Thursday, September 07, 2006

Mito del Che

Let me introduce Carlos ‘Carica’ Ferrer. He was a childhood friend of Ernesto ‘Che’ Guevara, and travelled with him on his second (which was also his last trip through South America). The two split up while travelling in Ecuador. Che headed north to Guatemala and eventually met Fidel in Mexico. The rest is history.
But back to Carica. He’s incredible. I first contacted him by phone Monday night at 6 PM (he doesn’t speak English by the way, so that was a bit of a challenge). The next thing you know, he allowed us to interview him at 3 PM the next day in his house. He showed us photos when he and Che were kids, showed us photos of him and Fidel and Hugo Chavez at the Che Guevara Museum in Alta Gracia, Argentina, and he showed us magazine articles of him and Benicio del Toro who will be playing Che Guevara in the upcoming Steven Soderbergh movie ‘Guerilla’. But enough name dropping. He was a genuinely warm guy who allowed us to interview him on camera at a park nearby. He had so much knowledge to share, gave so much of his time and asked for nothing in return. By the way, he does have a book out called ‘De Ernesto al Che’. It’s only in Spanish, but it should be coming out soon in English. Check it out if you get a chance.
Thank you Carica for your time. Here’s a photo of the two of us at the park after the interview. Also check out Morgan’s last blog for production shots of this piece.

We’re also submitting the films we’re making to an outside outlet which requires consent release forms. It’s interesting that the wordings in the Spanish versions are slightly different than the English ones. In fact they’re more risky and restricting, and ridiculous for the third party being filmed. With that being said, here are some thought bubbles that transpired after the interview, and before the last photo. Enjoy.

....from a distance,Dónde está Ché Pelotas?


At 3:44 PM, Blogger anders said...

it's amazing that the camera's pick up the word bubbles on film.

At 8:18 PM, Blogger Theodora said...

Just curious, does the interviewee, however you spell ir (or maybe it was a made up word, but you get the point) seriously work on the "there is such thing as a free lunch motto" or is global transmissions just cheap?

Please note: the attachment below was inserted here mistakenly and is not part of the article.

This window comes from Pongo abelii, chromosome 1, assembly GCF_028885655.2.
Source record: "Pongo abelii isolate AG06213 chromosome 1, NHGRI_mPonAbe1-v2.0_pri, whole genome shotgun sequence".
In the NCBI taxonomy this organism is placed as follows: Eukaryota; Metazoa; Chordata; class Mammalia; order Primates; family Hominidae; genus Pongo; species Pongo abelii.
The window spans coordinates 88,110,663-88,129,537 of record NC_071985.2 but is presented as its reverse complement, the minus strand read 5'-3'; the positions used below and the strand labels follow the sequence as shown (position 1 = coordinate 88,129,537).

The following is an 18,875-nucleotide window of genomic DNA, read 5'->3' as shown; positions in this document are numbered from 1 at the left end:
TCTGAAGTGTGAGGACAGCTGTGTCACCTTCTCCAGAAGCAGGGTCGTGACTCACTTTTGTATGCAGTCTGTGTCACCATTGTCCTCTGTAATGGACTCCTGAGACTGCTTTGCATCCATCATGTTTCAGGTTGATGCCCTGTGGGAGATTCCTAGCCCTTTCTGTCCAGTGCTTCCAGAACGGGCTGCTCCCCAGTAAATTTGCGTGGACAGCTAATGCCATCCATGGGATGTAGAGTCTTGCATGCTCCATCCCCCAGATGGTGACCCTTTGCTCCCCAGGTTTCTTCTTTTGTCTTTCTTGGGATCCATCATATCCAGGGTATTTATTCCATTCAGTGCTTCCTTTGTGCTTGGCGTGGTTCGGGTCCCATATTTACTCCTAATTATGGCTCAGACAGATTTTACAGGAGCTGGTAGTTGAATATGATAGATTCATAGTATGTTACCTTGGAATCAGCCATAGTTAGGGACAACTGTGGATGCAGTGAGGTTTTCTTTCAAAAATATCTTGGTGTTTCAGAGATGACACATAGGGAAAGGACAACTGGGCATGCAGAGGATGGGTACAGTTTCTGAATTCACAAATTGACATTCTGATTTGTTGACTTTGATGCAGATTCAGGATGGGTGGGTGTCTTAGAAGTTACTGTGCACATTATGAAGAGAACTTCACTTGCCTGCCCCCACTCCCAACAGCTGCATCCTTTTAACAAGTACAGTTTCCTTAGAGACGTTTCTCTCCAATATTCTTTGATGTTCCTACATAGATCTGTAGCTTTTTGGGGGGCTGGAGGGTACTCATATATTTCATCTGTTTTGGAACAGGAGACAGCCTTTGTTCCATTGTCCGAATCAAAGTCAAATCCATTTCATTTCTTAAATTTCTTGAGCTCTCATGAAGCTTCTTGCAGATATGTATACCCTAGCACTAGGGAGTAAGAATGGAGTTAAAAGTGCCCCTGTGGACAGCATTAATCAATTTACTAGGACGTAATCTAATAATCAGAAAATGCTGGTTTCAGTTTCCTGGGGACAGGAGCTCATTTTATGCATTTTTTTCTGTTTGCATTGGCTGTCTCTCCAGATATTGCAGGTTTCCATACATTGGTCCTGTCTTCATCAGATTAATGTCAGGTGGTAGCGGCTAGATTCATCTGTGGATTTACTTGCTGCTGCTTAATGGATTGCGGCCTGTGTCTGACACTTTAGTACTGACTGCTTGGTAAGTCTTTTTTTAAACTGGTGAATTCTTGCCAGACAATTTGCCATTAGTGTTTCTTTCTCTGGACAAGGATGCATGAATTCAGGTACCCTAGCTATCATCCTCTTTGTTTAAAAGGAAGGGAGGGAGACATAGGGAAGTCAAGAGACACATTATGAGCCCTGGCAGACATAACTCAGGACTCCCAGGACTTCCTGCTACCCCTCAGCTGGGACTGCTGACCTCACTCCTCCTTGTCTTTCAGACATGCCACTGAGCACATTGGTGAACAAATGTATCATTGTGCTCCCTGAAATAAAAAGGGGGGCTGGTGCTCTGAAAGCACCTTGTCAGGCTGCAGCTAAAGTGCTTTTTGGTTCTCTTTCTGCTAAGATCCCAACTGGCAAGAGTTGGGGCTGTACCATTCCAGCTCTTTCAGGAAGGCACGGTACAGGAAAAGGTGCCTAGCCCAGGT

At 12:47 PM, Blogger ::rentastic:: said...

Dear Interested Viewer at Home,
Thank you for writing in. To answer your question, first I must mention that your Spanglish is quite good. For example, “however you spell ir” translates to “however you spell to go”. At first I was confused, but then I spoke to a friend who spoke Spanglinese who was able to translate for me. After that, then I was able to “get the point”. Contrary to viewer opinion, Global Transmission (one ‘s’ by the way) is not cheap. To clarify, as you might say in your “ ‘hood”, “we is po’”, or you might say “we be broke”, or “we iz dun broke”. But we are not cheap. Carica Ferrer acted on his own motives, and chose to be interviewed after I spoke with him on the phone (I spoke to him in Spanish, not to be confused with Spanglish or Spanglinese). In the past, we’ve taken people out to dinner, bought them drinks, or similar gratuities to show our appreciation. For example last night, after we finished shooting the “Donde Esta Che Pelotas” scene (see blog above) with the Pelotas’ Girls, we served them food, and even gave them money for a cab ride. I for one would rather have had them stay over, but that is an entirely different subject altogether.

So to answer your question: "there is such thing as a free lunch motto" or is global transmissions just cheap?
The answer is “no”. But just out of pure curiosity, did you mean to say “there is no such thing as a free lunch”. Because if so, then to re-clarify, we’ve never had our interviewees work on free lunches. Only free dinners.

With that being said, thank you for writing in. Viewer sponsorship is what makes Global Transmission possible.

At 10:33 PM, Blogger Theodora said...

Oh I love cheese, oh reeeally I do.


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